Wednesday, June 25, 2008

A city in a desert: Part 1

International airports in India are difficult to see. It is not that the government is torturing passengers (well not intentionally anyway), but it is the kind of people you see there that makes you stop and look, and wonder. And look back at yourself.

I was invited to Doha, Qatar for a film festival, where my documentary film "Words in Stone" about the poet Wali Gujarati was being screened. My flight was at 4am and as such, I was told to reach the airport by 1am, latest. This was the first time I was returning to Ahmedabad International airport since my return from France in 2004.

Age does not necessarily make you wiser, but it does change what you chose to look at and what you choose to see. Entering the waiting room of that airport, after the security check-in, I looked around to find a place to sit. My eyes were drawn to a certain corner, where there were many old people. Grandparents, perhaps great grand parents, aided by canes and wheel-chairs, waiting. At 2am. Wide awake. Ready to board a flight. Travel for many hours. To meet someone they love.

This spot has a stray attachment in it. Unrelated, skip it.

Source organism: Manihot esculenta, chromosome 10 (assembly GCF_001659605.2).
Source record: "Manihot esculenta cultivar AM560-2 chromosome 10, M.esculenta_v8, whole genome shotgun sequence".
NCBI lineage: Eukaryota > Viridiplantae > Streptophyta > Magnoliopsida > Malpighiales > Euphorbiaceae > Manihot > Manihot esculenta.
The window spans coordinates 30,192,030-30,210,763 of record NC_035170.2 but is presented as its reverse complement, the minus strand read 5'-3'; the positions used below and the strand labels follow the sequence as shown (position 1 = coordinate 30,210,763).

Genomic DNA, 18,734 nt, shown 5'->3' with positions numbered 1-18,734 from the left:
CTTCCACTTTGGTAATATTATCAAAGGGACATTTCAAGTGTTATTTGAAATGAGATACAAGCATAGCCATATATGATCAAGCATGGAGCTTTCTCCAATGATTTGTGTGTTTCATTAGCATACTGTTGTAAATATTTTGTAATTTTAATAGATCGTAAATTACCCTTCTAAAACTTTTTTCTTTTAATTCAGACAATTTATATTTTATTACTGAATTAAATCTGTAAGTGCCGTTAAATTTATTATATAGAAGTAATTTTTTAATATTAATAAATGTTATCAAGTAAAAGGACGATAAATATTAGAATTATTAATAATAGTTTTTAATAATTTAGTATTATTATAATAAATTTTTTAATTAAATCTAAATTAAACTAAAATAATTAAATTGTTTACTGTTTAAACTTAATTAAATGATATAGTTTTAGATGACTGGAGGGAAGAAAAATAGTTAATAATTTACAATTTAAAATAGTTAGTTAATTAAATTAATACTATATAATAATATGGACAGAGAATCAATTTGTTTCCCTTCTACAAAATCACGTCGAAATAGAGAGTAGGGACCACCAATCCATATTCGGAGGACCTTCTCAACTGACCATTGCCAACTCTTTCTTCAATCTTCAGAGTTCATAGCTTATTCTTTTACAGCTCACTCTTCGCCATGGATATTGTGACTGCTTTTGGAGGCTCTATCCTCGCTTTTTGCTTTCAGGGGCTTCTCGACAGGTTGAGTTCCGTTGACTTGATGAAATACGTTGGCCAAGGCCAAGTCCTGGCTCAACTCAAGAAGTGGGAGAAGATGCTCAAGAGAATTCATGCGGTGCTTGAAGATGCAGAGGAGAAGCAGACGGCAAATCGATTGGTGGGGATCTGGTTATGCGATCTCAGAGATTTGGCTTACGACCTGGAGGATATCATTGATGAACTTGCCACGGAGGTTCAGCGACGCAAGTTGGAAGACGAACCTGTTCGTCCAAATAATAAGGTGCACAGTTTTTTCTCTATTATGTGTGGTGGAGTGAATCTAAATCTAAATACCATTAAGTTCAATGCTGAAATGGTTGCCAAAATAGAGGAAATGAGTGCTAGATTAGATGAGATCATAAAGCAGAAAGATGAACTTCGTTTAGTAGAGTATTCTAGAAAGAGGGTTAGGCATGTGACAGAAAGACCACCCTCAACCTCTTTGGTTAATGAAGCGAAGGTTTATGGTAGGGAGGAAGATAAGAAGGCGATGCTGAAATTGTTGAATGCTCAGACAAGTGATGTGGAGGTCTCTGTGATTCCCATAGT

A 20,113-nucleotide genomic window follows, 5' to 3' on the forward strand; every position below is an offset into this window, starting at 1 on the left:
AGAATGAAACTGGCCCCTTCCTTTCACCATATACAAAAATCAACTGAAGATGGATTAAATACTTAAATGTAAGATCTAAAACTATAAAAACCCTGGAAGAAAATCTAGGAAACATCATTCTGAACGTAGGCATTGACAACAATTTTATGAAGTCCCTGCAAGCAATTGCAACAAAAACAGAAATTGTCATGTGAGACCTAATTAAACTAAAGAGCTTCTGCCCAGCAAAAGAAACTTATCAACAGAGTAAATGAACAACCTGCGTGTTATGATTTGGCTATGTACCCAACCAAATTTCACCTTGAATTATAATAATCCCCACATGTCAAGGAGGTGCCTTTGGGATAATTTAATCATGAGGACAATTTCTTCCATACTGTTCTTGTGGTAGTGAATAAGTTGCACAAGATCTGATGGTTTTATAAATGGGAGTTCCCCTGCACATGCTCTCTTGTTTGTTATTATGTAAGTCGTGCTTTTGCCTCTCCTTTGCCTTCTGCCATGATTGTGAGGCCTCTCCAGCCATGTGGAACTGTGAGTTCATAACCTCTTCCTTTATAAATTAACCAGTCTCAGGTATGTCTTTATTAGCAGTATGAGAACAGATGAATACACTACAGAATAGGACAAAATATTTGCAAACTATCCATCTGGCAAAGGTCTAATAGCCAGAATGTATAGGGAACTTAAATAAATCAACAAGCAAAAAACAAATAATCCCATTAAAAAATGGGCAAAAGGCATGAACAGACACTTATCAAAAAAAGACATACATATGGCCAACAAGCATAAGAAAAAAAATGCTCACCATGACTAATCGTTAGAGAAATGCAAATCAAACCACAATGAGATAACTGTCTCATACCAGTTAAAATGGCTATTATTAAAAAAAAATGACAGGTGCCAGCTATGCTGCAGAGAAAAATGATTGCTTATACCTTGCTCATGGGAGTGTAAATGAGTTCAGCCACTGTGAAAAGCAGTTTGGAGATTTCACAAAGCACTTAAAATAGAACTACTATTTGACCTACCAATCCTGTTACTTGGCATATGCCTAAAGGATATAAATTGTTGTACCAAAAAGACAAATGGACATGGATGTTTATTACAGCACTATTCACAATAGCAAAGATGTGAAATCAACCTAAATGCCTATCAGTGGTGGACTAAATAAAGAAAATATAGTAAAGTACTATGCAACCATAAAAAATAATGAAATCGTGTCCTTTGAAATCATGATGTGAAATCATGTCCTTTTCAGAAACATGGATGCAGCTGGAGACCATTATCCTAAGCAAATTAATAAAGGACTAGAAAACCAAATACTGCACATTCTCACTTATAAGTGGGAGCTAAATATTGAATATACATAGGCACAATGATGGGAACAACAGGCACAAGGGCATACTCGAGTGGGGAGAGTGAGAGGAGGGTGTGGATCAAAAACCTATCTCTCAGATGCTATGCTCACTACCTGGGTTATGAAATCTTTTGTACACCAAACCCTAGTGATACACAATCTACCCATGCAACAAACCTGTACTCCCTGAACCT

Many reasons convince people to leave their homes for other countries. Education, opportunity, lifestyle, economics, glamour, idealism, foolishness, love, murder, cowardice. But to the visitors these people receive, there is usually but one reason to travel.

And as I sat, watching these very people, I wished that money, that borders did not exist, at least for a few of us. I wished that we did not have to ask permission to meet our brothers and sisters, sons and daughters. I wished that there could be no one who would refuse us this permission. I wished for idealism.

The clock ticked on. The TV continued playing at mute. And I turned to look out towards the tarmac, waiting, alone amidst a crowd of people, for my flight.

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